My Edmonton-based pal, Jamie, turned 30 this weekend! We were planning a trip to Edmonton this weekend anyways, so dinner plans shaped themselves up marvelously with Jamie, Alyssa, Jenn and Leduc, who you may know from his food blog, Let’s Eat YEG.
Alyssa used to work at one of Edmonton’s top eateries, RGE RD (pronounced “range road”), so I should not have been surprised that we ended up seated at their private chef’s table on the popular “butchery” side of the restaurant. This little room tucked off to the side is the literal butchery and boasts a massive, heavy wooden table where staff break down animal carcasses of all shapes and sizes after hours. RGE RD focuses on ingredients from local and small producers across Western Canada and the seasonal, farm-to-table vibe is evident from even a quick skim of their tantalizing menu.
We decided to skip the heart-wrenching decisions and put our evening in the hands of the kitchen by ordering their chef’s tasting, the RGE RD Road Trip. (We may have also thrown in a round of wine pairings because hey, it’s a birthday!)
Their glassware and dishes were so pretty! Our opening cocktail (ahem, after we finished our opening bottle of sparkling wine) was billed as a sort of reverse-ratio martini made with vermouth, gin and lemon. It was so bright, citrusy and sweet without being syrupy. Delicious!
The amuse bouche was a tiny bowl of shrimp over a kohlrabi-based vichyssoise. (Have you tried kohlrabi before? I love it – a sweeter answer to cabbage hearts!) Vichyssoise, for those not in the know, is a chilled French soup typically made with leeks, potato and cream. Obviously delicious.
The next dish immediately caused a stir. Leduc had recently attended Edmonton’s celebration for Canada’s Great Kitchen Party (a re-brand of Gold Medal Plates) where area chefs vied for the opportunity to represent Edmonton at the national competition in Kelowna later this year. RGE RD’s head chef, Davina Moraiko, took home the gold with her pork blood sausage, cabbage and apples over cider hollandaise. This dish smelled rich, herbaceous and basically like a plateful of autumn fragrances. I know some might wrinkle their nose at the idea of blood sausage, but please trust me – it’s a real treat! The texture and flavour were so smooth – the flecks of barley and fatty lardo along with the finely ground pork made for a perfect bite. This was absolutely incredible and I can see how it won a gold medal!
Next, we worked in a supplement to the Road Trip with a couple of shareable treats from the regular menu – the Scotch egg being one of them. Incorporating zesty bison sausage and what tasted like a kale aioli and pickled veggies, the tart, rich, creamy flavours and downright pornographic egg yolk were divine. Splitting one order between two people was satisfying, but in a pinch you could probably share one of these between four for a decadent little taste before your main course.
The Grizzly gouda and potato perogy supplement came out next in an onion cream sauce with a warm cabbage slaw and dainty little slices of smoky bacon. Each order comes with six small perogies, so a great plate to share with friends (as long as they’re people you don’t mind seeing you lick the plate afterwards). This onion cream was absolutely insane – it carried really simple flavours but packed a velvety punch. The perogies themselves were delectable, but the sauce truly stole the show.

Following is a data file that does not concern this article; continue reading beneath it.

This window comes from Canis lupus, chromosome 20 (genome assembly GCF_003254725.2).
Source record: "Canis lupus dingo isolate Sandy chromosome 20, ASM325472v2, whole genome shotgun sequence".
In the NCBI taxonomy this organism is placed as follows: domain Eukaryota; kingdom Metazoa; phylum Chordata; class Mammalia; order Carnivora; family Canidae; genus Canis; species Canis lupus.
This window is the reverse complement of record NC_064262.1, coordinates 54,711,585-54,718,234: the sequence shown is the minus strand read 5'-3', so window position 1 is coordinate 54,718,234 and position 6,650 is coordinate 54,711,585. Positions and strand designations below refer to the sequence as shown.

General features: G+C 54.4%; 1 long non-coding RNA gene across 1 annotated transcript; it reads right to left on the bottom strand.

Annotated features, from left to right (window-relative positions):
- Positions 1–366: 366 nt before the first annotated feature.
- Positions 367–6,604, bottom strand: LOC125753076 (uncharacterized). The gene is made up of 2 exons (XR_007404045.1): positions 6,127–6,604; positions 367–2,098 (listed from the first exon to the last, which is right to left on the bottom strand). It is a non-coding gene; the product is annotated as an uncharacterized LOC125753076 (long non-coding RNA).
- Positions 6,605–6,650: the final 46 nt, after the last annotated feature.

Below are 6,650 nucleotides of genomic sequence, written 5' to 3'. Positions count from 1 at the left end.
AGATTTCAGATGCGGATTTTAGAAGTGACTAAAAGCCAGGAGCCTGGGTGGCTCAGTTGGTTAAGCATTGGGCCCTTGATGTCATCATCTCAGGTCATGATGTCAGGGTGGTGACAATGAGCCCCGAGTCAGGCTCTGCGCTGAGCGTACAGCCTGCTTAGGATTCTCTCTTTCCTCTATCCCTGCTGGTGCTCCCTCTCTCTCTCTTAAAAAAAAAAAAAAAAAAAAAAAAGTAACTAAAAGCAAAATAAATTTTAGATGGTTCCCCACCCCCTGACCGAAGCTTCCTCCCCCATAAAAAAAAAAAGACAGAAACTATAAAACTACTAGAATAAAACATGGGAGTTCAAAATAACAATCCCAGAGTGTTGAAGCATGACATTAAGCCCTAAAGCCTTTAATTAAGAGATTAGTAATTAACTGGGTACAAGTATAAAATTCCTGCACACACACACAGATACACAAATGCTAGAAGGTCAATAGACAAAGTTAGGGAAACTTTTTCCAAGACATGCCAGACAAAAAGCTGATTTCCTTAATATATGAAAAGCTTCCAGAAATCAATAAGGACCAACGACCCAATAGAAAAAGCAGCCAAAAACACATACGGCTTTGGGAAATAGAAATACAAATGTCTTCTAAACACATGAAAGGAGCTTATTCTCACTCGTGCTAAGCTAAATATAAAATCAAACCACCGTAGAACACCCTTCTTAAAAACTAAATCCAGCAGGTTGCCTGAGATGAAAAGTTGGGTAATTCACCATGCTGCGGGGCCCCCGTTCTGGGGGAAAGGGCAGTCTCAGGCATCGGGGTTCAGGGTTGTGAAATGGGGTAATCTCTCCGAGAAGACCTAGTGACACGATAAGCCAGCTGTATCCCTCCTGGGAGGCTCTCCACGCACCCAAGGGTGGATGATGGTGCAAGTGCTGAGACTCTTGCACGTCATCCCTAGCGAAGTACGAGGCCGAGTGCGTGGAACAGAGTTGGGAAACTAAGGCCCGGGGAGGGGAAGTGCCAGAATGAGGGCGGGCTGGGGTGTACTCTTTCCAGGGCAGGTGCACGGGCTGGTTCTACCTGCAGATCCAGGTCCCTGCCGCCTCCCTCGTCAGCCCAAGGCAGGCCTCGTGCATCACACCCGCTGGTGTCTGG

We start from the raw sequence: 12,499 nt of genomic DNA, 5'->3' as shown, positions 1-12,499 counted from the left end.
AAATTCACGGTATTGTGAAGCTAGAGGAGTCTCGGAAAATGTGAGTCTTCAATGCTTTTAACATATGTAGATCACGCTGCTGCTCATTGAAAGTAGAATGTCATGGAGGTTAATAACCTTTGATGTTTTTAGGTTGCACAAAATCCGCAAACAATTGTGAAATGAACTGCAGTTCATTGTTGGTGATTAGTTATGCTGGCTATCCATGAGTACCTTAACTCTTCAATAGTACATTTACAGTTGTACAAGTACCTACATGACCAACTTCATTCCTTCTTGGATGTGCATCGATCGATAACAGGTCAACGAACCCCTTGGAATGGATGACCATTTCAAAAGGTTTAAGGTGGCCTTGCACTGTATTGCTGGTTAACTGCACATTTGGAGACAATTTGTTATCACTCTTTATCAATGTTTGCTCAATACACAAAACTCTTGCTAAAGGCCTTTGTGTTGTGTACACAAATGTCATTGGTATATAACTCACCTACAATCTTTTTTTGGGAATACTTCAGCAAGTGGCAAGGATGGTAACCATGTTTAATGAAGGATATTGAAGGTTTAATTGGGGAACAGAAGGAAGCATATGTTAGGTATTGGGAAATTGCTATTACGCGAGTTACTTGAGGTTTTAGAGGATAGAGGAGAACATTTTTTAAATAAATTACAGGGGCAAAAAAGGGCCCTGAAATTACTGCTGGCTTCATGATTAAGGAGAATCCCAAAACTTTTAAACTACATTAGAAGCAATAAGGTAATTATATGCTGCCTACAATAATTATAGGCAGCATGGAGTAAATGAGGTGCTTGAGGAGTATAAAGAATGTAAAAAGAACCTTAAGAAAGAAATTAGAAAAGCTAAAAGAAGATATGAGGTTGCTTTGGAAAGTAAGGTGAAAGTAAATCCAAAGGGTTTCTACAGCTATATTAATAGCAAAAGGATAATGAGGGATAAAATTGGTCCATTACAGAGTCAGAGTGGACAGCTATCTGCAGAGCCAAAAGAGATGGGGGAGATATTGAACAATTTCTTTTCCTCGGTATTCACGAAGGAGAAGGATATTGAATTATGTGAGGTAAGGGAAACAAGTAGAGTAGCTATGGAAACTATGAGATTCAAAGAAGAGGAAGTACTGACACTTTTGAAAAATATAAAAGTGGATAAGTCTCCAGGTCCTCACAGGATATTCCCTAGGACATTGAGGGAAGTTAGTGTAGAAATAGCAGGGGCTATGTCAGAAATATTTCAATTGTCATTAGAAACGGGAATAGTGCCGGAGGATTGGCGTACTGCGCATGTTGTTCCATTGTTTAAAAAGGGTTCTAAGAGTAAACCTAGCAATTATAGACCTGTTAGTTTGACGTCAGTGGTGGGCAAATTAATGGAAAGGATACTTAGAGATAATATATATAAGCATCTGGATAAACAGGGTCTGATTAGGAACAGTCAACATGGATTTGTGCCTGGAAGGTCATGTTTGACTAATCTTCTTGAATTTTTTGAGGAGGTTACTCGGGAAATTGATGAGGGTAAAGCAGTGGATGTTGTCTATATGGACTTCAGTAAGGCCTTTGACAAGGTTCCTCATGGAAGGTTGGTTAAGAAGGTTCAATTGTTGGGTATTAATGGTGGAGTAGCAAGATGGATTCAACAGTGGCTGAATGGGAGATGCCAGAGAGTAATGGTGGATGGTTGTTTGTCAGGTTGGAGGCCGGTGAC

Land and sea came to mind with the next course, a smoky slab of pork belly topped with mussels over a garlicky pesto. Smoky, salty, but brightened up by the greens in the sauce, this was a delightful alternative to the more ubiquitous pork belly and scallop course I usually cross my fingers for.
The starch course was my absolutely favourite of the night. Creamy butternut squash risotto came out with toasty crushed hazelnuts, crispy fried sage leaves and a drizzle of apple gastrique. Autumn in a bowl! Leduc is a quick eater, but even he slowed things down to savour this incredible course. I kind of hated eating it actually, knowing each bite was bringing me closer to the end of the dish.
I don’t usually talk about a restaurant’s bread basket and the sliced baguette itself was simple and white, but the spread was actually whipped beef fat (!!!) Can confirm, it tastes like… glorious beef fat. Confusing to the palate since your brain definitely expects butter, but a really cool twist on a part of the meal we usually take for granted.
I often skip photographing the palate cleanser, but how cute are these little balls of plum sorbet?
Next came the entrée! We were pleasantly surprised to be served duck with bagna cauda, a creamy, garlicky Italian sauce. This was all dished up over a sour cherry reduction and a cherry-studded hill of spaghetti squash with crispy kale leaves. Tart cherries, cherry, super-rich bagna cauda and duck all bring such strong flavours, but they played off one another perfectly. Another home run!
Last came the apple-based dessert, which I regrettably remember very little of due to the staggering volume of wine and cocktails. I do remember loving the toffee cream at the base, the edible honeysuckle flower garnish, the cream-enveloped ice cream in the centre and the crisp sugar tuile topping the whole concoction like a hat. Apple, toffee and cream – what more could you ask for in a fall dessert?
Our Road Trip was pricey ($89 each + pairings at the time of writing), but well worth the quality, variety and preparation of these incredible ingredients. I would absolutely give this my highest recommendation for a celebratory meal in Edmonton – great for a romantic dinner for two, but also a fun adventure to take on with a group. I can’t wait until the next time I can take another crack at Edmonton’s thriving food scene (ideally once again with some of our lovely friends!)